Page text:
It is generally accepted among reproductive endocrinologists (REs) that up to 50% of infertility cases involve “male factor.” About 30-35% of infertility cases are due to male factor alone, and about 30-35% of cases are due to female factor alone. Another 15-20% of cases involve both male and female factors.

  • Western medicine’s methods of “sperm testing” are not specific enough to determine the actual quality of the sperm. It’s sort of like trying to determine the weather based just on cloud cover.
  • There is more to sperm than just motility, viscosity, morphology, count, etc. One example is DNA fragmentation, which can have a significant effect on fertility.
    • High sperm DNA fragmentation does not appear to affect fertilization or the first or second embryo cleavage stages. So blastocysts can grow when this condition is present — it’s just that the pregnancy doesn’t advance.
    • High sperm DNA fragmentation can affect embryo cleavage once the paternal genome is switched on, which can lead to miscarriage.
    • DNA fragmentation levels are closely correlated with IUI, IVF, and ICSI miscarriage and pregnancy rates
    • DNA fragmentation is significantly higher in sub-fertile men.
    • High sperm DNA fragmentation is also found in men with normal semen parameters.
  • Pelvic adhesions — Women sometimes require surgery to remove endometrial adhesions on the tubes, polyps, and hydrosalpinx. Even when surgery is necessary, however, it does not address the root cause of pelvic adhesions, often an inflammatory metabolic imbalance. This is why in addition to surgery to take care of existing pelvic adhesions, it’s important to keep up a regimen of herbs, acupuncture, and proper nutrition — to correct root imbalances and prevent new adhesions from forming
  • Advanced maternal age — The concept of advanced maternal age is a mixture of myth and fact. While it’s true that there comes a time when a woman can no longer conceive, a cutoff point in the late thirties makes no sense. Even if a woman is in her forties, treatment with herbs, acupuncture, and nutrition will often help ease conception with IVF and her own eggs (as opposed to using a donor, which can be costly).
  • Late menarche with lack of natural cycles and amenorrhea — If a woman cannot have a cycle without the regulation provided by birth control pills, it is best to use Western ART technology. However, Chinese medicine and nutritional intervention should be used to support IVF.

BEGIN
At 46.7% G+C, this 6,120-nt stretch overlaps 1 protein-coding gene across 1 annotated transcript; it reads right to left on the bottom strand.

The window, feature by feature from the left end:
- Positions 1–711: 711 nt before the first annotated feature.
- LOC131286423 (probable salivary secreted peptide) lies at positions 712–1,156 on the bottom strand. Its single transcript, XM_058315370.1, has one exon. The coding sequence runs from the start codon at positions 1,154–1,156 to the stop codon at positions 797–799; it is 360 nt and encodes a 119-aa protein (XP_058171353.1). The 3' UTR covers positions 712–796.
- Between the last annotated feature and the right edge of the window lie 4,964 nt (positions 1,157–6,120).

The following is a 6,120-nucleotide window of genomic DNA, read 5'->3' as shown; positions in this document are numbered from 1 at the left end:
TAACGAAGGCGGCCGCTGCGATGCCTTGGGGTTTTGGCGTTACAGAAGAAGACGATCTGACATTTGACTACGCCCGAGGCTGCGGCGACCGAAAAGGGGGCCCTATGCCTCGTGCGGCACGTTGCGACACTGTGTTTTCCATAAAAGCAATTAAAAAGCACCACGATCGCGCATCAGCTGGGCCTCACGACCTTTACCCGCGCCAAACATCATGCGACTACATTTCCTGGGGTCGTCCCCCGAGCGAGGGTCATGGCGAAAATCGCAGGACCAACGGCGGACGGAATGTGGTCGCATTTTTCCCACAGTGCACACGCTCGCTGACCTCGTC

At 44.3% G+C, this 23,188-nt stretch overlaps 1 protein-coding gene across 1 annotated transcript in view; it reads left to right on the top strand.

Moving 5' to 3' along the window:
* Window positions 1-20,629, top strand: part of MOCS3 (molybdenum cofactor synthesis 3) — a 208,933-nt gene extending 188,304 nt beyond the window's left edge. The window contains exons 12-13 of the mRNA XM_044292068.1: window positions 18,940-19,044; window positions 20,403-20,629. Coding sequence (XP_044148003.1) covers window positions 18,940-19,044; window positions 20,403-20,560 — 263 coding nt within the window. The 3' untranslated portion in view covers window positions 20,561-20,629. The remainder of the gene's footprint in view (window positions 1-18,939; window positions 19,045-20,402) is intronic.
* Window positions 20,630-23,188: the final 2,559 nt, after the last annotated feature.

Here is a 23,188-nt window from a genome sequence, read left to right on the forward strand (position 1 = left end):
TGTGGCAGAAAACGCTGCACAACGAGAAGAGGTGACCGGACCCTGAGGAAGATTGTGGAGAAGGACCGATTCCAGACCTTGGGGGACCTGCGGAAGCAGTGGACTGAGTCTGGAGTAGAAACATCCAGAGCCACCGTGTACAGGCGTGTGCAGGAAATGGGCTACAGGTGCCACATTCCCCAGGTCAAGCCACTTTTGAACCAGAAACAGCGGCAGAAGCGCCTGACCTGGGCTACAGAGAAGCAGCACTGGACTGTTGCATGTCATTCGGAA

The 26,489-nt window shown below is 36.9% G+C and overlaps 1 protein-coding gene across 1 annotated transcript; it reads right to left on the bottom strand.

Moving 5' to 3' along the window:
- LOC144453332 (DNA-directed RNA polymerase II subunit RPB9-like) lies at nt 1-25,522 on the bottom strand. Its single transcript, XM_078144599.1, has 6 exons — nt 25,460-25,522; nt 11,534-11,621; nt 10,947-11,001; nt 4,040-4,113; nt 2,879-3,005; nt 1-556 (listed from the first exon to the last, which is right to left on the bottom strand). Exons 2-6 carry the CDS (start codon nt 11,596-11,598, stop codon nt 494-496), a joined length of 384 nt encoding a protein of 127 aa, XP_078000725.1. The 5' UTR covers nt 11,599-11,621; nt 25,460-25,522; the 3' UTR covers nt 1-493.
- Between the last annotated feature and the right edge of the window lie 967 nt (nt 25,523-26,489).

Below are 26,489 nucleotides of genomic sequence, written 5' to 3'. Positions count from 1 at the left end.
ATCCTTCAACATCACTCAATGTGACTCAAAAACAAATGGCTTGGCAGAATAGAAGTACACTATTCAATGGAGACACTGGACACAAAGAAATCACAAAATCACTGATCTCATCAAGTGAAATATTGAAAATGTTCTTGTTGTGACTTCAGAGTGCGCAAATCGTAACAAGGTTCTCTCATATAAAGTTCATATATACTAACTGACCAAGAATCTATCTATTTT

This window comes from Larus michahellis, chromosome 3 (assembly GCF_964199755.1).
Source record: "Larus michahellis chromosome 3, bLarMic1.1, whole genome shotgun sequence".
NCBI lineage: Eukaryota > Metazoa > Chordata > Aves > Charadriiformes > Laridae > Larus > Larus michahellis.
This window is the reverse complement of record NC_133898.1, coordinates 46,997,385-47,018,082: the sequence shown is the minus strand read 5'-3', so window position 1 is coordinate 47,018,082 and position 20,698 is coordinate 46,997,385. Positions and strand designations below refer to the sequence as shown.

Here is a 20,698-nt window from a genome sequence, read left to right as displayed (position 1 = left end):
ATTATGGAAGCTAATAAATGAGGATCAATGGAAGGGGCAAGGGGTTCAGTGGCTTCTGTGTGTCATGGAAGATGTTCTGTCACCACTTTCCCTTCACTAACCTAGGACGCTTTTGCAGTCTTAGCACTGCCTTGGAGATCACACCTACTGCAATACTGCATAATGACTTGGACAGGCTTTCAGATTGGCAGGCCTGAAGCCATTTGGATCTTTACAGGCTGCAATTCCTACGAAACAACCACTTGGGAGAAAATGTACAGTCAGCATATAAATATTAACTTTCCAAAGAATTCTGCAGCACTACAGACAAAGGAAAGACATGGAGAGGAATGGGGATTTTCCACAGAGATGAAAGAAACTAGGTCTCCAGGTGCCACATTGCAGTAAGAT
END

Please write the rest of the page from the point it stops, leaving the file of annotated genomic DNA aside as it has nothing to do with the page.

• Other less common conditions — Severe fibroids impinging on the uterus or ovaries; congenital abnormalities such as a bicornuate uterus; antiphospholipid antibodies; repeated chromosomal abnormalities not responding to complementary medicine (these require specialized IVF); a history of thrombophilias (women with this condition should use Western care for monitoring and complementary care for treatment).
  • Probably not, unless you live near my office and are already experienced with acupuncture. You are referring to a well-known study that showed acupuncture before and after an IVF transfer dramatically increases the success rate.
  • This study was done at the IVF clinics and the participants didn’t have to drive anywhere. In addition, several followup studies failed to reproduce the successful results. There are many possible reasons for the failed research results. But safe to say I would not want you to have your very first acupuncture treatment on the day of an IUI or IVF (which is what women did in the failed followup studies). If you find acupuncture relaxing and your reproductive facility offers it, then get a pre- and post-transfer treatment at the facility. Otherwise take the day off from work and enjoy another mellow activity.

Absolutely. Our environment — the food we eat, the air we breathe, the thoughts we think, the exercise we do, the sun we sit in, etc. — is what turns our genes on and off. The role the environment (software) plays in our gene (hardware) expression is known as the epigenome. Most diseases can be linked to environmental influence, as can infertility. Click here to access a great website regarding environmental issues and fertility.